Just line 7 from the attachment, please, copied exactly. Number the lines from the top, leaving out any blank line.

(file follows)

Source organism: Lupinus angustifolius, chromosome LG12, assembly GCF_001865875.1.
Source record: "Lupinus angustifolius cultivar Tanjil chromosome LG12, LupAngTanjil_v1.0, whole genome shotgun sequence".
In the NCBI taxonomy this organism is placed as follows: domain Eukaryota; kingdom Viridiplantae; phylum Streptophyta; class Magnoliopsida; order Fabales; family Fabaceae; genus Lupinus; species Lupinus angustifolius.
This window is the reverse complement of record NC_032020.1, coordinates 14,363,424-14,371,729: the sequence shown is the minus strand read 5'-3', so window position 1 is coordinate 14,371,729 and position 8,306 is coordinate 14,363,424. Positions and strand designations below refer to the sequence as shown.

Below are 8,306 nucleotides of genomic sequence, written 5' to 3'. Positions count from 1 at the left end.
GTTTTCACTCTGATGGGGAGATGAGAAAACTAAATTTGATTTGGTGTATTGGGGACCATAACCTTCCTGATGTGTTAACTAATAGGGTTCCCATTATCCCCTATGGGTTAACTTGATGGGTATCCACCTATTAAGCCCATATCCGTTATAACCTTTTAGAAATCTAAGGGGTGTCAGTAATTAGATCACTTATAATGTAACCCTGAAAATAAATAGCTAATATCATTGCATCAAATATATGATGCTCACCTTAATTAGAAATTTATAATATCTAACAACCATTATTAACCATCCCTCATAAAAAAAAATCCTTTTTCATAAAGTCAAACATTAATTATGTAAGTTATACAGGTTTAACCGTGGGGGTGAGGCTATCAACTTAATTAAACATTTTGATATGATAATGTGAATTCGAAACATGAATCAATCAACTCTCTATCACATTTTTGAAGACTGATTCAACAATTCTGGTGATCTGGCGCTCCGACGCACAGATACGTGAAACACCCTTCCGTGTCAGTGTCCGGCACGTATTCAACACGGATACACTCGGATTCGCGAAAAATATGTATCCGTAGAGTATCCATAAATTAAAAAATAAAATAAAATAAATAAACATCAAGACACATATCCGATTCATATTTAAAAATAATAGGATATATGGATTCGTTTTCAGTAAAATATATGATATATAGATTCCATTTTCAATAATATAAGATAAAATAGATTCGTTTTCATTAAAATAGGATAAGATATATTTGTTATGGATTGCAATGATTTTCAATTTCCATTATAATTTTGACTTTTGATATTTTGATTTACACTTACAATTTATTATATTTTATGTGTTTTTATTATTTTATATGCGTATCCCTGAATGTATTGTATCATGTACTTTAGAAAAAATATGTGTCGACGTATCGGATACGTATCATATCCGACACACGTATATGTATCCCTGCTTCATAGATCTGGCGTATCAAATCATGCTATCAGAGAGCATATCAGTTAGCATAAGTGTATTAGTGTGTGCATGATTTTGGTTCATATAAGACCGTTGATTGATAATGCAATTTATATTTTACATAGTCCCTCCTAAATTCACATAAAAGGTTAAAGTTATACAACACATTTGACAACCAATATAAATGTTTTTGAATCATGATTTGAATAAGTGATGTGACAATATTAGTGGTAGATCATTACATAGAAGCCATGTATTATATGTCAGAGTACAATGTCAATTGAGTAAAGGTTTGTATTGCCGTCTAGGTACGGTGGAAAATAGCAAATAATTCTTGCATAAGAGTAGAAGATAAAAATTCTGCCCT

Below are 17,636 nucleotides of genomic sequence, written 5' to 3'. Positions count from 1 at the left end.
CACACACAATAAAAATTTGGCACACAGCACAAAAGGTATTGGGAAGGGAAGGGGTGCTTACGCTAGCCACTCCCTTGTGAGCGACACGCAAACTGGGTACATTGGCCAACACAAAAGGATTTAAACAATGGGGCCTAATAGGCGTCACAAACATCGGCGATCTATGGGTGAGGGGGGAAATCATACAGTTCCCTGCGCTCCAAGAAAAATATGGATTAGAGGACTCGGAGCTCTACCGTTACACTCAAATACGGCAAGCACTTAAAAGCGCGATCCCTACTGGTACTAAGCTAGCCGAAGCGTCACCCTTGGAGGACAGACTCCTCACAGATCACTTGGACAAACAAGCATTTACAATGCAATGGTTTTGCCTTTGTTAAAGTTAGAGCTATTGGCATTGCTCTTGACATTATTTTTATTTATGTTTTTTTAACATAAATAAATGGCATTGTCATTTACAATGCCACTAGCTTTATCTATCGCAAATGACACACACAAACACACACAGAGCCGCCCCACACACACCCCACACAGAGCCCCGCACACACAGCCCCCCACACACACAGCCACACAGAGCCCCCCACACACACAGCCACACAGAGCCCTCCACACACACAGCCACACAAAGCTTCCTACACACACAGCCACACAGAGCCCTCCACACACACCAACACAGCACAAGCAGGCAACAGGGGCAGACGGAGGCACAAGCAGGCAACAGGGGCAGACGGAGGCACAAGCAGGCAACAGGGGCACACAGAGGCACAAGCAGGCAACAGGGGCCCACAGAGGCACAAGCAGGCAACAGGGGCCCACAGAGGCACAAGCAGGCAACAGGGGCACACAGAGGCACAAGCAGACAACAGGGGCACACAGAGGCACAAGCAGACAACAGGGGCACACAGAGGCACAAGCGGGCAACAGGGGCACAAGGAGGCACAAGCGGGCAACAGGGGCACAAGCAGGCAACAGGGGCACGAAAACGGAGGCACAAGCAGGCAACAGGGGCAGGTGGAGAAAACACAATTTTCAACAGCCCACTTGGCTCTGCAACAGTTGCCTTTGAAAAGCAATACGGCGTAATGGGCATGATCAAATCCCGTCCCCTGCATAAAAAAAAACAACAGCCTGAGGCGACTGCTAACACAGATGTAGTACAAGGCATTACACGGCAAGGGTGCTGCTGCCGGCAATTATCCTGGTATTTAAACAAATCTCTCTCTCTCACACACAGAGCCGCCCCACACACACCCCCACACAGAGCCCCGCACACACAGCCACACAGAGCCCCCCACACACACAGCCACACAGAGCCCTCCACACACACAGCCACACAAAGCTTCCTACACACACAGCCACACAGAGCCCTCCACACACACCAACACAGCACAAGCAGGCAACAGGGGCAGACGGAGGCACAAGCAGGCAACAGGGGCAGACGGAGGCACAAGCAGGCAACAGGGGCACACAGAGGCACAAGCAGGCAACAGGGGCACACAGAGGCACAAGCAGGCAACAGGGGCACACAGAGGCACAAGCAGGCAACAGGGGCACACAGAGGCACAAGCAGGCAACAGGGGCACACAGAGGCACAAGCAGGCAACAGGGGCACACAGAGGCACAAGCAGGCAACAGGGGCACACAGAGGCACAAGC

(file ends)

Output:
Below are 17,636 nucleotides of genomic sequence, written 5' to 3'. Positions count from 1 at the left end.